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A new project has been launched by the Free Standards Group in order to promote standardization of desktop Linux distributions. The aim of the standardization is to widen the adoption of Linux as a desktop operating system. The group has launched the LSB Desktop Project, which has been adopted by all the major Linux distributors.
As well as distributors Red Hat, Novell, Mandriva, Linspire, and Xandros, LSB Desktop Project members also include IBM, Hewlett-Packard, and Intel on the hardware side, as well as Adobe Systems, RealNetworks, and Trolltech on the software side.
In the dark days before GUIs (way, way back in the '70s and earlier), command-line instructions were all a computer could understand from a human. Technically, it's still all they understand -- but the instructions have been obfiscated by the use of the point-and-click GUI interface.
However, there are still times when users find a need to drop down to a Linux shell prompt, and enter the strange and wondrous world of the CLI (command line interface). To that end, Linux developers Steve Campbell and Sunil Patel have put together a list of the "Newbie's Top Ten Commands." These are the most-often used -- thus the most important -- command-line instructions that exist, according to the authors.
Tom Krazit writes: "Microsoft Corp. Chief Executive Officer Steve Ballmer believes the company has ironed out all of the security problems in its forthcoming Windows Vista operating system so that users can consider adopting it the first day it is released. For the most part."
Does anyone believe this yarn? - Ed.
Comment We do not believe Microsoft understands open-source. -Ed.
An open source embedded training and services company in the South of France has expanded its collection of freely licensed French- and English-language educational materials about embedded Linux. Free Electrons says the lectures, presentations, and practical labs can be useful for either corporate training or self-study.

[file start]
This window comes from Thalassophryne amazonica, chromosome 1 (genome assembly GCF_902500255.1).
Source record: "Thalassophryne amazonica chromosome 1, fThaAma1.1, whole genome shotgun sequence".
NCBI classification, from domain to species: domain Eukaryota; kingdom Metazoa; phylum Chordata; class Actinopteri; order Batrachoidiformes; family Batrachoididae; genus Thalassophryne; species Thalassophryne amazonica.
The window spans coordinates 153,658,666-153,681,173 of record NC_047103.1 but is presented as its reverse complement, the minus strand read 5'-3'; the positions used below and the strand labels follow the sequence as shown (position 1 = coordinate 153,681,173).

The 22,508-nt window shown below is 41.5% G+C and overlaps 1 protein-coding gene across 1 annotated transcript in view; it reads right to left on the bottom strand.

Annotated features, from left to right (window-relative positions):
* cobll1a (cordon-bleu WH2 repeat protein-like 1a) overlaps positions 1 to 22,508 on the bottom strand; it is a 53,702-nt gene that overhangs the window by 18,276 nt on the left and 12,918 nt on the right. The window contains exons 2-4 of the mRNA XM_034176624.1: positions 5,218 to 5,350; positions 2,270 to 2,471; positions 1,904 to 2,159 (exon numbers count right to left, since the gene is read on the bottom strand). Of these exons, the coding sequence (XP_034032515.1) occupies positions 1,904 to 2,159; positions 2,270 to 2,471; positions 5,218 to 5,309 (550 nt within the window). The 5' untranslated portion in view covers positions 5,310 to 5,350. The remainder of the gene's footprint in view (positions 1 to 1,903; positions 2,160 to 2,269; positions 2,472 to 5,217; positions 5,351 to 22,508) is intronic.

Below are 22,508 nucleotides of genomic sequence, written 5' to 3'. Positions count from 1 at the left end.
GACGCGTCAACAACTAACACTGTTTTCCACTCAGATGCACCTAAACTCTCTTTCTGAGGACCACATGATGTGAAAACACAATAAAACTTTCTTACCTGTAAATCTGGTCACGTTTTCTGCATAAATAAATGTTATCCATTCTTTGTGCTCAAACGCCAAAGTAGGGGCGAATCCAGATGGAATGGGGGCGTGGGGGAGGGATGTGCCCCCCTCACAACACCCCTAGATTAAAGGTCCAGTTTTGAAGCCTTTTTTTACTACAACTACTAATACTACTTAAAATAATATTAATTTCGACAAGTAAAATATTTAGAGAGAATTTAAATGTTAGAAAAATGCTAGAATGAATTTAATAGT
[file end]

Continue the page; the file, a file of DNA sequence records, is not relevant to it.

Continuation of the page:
Free Electrons develops corporate training programs about open source embedded development, which it says it delivers to clients around the world. It first began sharing its training materials under the GNU Free Documentation License a year ago.
DataDirect announced a new marketing and technology agreement with JBoss this week, and JDJ was able to reach DataDirect's VP of Production Operations, John Goodson, to answer some questions related to the deal:
The software is specifically designed for building Java applications that rely on widely distributed components. For example, Sun uses Jini as part of its radio frequency identification software, which runs in small warehouse RFID readers.
The development of the Jini software is done through the Jini Community, an independent forum in which companies other than Sun contribute changes to the software.
I am not now and I have never been a chair thrower. No, seriously. In my entire life, I've never once thrown a piece of furniture at a wall. For that matter, I have never in my life said that I would blankety-blank kill anyone, the way a sworn statement in the Google/Microsoft/Dr. Lee litigation says Steve Ballmer has.
I'm not saying I've never been angry. I know how to feel angry, but in my biggest quarrel ever, I can't recall even thinking about throwing furniture. For that matter, I can't remember my biggest quarrel ever. It takes a lot to make me mad, so it's a rare event.
So, imagine my surprise to learn from Daniel Lyons' article in Forbes that I hate MySQL for entering a partnership with SCO, and I summoned its CEO, Marten Mickos, to appear before a "Stalinist show trial" here on Groklaw, which he felt obliged to endure, "cackling" fanatic commenters and all, in hopes of restoring his reputation. As it happens, Marten and I were just discussing which day to publish an article he has written for Groklaw, so we were both surprised.